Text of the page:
It is divisible by 3 and by 7.[6] 231: it is divisible by 3 and by 7.
22 It is divisible by 2 and by 11.[6] 352: it is divisible by 2 and by 11.
23 Add 7 times the last digit to the rest. (Works because 69 is divisible by 23.) 3,128: 312 + 8 × 7 = 368. 36 + 8 × 7 = 92.
Add 3 times the last two digits to the rest. (Works because 299 is divisible by 23.) 1,725: 17 + 25 × 3 = 92.
Subtract 16 times the last digit from the rest. (Works because 161 is divisible by 23). 1,012: 101 - 2 x 16 = 101 - 32 = 69 = 23 x 3
Subtract twice the last three digits from the rest. (Works because 2,001 is divisible by 23.) 2,068,965: 2,068 − 965 × 2 = 138.
24 It is divisible by 3 and by 8.[6] 552: it is divisible by 3 and by 8.
25 The last two digits are 00, 25, 50 or 75. 134,250: 50 is divisible by 25.
26 It is divisible by 2 and by 13.[6] 156: it is divisible by 2 and by 13.
Subtracting 5 times the last digit from 2 times the rest of the number gives a multiple of 26. (Works because 52 is divisible by 26.) 1,248 : (124 ×2) - (8×5) = 208 = 26 × 8
27 Sum the digits in blocks of three from right to left. (Works because 999 is divisible by 27.) 2,644,272: 2 + 644 + 272 = 918.
Subtract 8 times the last digit from the rest. (Works because 81 is divisible by 27.) 621: 62 − 1 × 8 = 54.
Sum 19 times the last digit from the rest. (Works because 189 is divisible by 27). 1,026: 102 + 6 x 19 = 102 + 114 = 216 = 27 x 8
Subtract the last two digits from 8 times the rest. (Works because 108 is divisible by 27.) 6,507: 65 × 8 − 7 = 520 − 7 = 513 = 27 × 19.
28 It is divisible by 4 and by 7.[6] 140: it is divisible by 4 and by 7.
29 Add three times the last digit to the rest. (Works because (10a + b) × 3 − 29a = a + 3b; the last number has the same remainder as 10a + b.) 348: 34 + 8 × 3 = 58.
Add 9 times the last two digits to the rest. (Works because 899 is divisible by 29.) 5,510: 55 + 10 × 9 = 145 = 5 × 29.
Subtract 26 times the last digit from the rest. (Works because 261 is divisible by 29). 1,015: 101 - 5 x 26 = 101 - 130 = -29 = 29 x -1
Subtract twice the last three digits from the rest. (Works because 2,001 is divisible by 29.) 2,086,956: 2,086 − 956 × 2 = 174.
30 It is divisible by 3 and by 10.[6] 270: it is divisible by 3 and by 10.
It is divisible by 2, by 3 and by 5 270: it is divisible by 2, by 3 and by 5
It is divisible by 2 and by 15 270: it is divisible by 2 and by 15
It is divisible by 5 and by 6 270: it is divisible by 5 and by 6

## Step-by-step examples

### Divisibility by 2

First, take any number (for this example it will be 376) and note the last digit in the number, discarding the other digits. Then take that digit (6) while ignoring the rest of the number and determine if it is divisible by 2. If it is divisible by 2, then the original number is divisible by 2.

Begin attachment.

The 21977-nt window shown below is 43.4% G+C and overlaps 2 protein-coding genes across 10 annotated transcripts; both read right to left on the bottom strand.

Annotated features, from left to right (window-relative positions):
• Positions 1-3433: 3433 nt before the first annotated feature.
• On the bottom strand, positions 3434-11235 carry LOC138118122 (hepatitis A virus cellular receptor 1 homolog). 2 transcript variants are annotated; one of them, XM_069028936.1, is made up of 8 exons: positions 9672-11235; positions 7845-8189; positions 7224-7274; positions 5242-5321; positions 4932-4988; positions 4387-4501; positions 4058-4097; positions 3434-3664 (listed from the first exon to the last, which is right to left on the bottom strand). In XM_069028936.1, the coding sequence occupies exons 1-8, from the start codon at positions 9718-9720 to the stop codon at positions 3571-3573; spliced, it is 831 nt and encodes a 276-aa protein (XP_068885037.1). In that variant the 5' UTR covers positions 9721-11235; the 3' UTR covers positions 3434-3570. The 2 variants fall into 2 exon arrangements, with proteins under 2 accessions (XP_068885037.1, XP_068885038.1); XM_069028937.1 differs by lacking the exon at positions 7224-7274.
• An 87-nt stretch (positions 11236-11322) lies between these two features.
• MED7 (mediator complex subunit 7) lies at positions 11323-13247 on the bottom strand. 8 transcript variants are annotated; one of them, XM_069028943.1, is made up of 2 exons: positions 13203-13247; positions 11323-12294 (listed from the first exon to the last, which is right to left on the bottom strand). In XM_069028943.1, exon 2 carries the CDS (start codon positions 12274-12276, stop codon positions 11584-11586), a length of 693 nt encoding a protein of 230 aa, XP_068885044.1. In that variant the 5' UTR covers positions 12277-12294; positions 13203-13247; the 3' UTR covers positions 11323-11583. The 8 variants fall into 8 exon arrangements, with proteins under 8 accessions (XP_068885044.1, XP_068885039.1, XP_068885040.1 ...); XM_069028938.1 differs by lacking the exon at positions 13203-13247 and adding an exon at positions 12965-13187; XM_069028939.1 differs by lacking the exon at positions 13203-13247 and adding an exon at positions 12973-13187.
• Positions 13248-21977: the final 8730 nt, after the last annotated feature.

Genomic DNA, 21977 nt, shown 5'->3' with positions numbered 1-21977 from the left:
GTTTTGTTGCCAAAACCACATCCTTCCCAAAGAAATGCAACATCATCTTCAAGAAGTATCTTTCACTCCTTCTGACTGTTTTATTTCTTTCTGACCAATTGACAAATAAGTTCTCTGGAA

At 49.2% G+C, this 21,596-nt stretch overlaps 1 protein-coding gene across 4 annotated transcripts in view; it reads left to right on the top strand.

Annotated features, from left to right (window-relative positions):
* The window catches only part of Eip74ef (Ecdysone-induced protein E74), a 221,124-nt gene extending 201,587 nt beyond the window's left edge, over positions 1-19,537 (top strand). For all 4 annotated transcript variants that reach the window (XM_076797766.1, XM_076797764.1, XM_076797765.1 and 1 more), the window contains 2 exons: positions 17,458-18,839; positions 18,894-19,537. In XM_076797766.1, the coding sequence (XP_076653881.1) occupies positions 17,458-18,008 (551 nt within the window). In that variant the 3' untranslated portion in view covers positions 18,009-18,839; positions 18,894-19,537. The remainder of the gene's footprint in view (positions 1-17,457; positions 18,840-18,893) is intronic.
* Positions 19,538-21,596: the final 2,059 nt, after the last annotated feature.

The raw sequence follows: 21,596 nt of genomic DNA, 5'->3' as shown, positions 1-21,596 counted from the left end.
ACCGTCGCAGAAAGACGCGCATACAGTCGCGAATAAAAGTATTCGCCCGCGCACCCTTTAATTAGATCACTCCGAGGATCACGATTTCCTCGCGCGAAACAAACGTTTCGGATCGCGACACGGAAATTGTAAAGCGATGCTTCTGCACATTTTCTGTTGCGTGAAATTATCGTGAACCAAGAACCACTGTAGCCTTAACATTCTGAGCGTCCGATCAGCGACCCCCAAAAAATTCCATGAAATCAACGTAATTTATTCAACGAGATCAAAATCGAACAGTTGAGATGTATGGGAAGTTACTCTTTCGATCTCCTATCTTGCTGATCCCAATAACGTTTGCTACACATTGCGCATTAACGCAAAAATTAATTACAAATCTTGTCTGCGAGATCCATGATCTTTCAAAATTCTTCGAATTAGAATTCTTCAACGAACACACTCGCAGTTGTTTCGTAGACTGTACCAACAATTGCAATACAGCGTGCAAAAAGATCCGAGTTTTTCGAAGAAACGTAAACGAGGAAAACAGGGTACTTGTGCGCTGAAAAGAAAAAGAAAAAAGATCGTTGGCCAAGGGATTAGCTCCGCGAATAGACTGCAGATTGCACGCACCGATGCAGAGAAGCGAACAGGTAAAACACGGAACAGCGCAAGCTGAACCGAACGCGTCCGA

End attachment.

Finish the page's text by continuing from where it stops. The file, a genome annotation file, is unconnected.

Example

1. 376 (The original number)
2. 37 6 (Take the last digit)
3. 6 ÷ 2 = 3 (Check to see if the last digit is divisible by 2)
4. 376 ÷ 2 = 188 (If the last digit is divisible by 2, then the whole number is divisible by 2)

### Divisibility by 3 or 9

First, take any number (for this example it will be 492) and add together each digit in the number (4 + 9 + 2 = 15). Then take that sum (15) and determine if it is divisible by 3. The original number is divisible by 3 (or 9) if and only if the sum of its digits is divisible by 3 (or 9).

Adding the digits of a number up, and then repeating the process with the result until only one digit remains, will give the remainder of the original number if it were divided by nine (unless that single digit is nine itself, in which case the number is divisible by nine and the remainder is zero).

This can be generalized to any standard positional system, in which the divisor in question then becomes one less than the radix; thus, in base-twelve, the digits will add up to the remainder of the original number if divided by eleven, and numbers are divisible by eleven only if the digit sum is divisible by eleven.

Example.

1. 492 (The original number)
2. 4 + 9 + 2 = 15 (Add each individual digit together)
3. 15 is divisible by 3 at which point we can stop. Alternatively we can continue using the same method if the number is still too large:
4. 1 + 5 = 6 (Add each individual digit together)
5. 6 ÷ 3 = 2 (Check to see if the number received is divisible by 3)
6. 492 ÷ 3 = 164 (If the number obtained by using the rule is divisible by 3, then the whole number is divisible by 3)

### Divisibility by 4

The basic rule for divisibility by 4 is that if the number formed by the last two digits in a number is divisible by 4, the original number is divisible by 4;[2][3] this is because 100 is divisible by 4 and so adding hundreds, thousands, etc. is simply adding another number that is divisible by 4. If any number ends in a two digit number that you know is divisible by 4 (e.g. 24, 04, 08, etc.), then the whole number will be divisible by 4 regardless of what is before the last two digits.

Alternatively, one can just add half of the last digit to the penultimate digit (or the remaining number). If that number is an even natural number, the original number is divisible by 4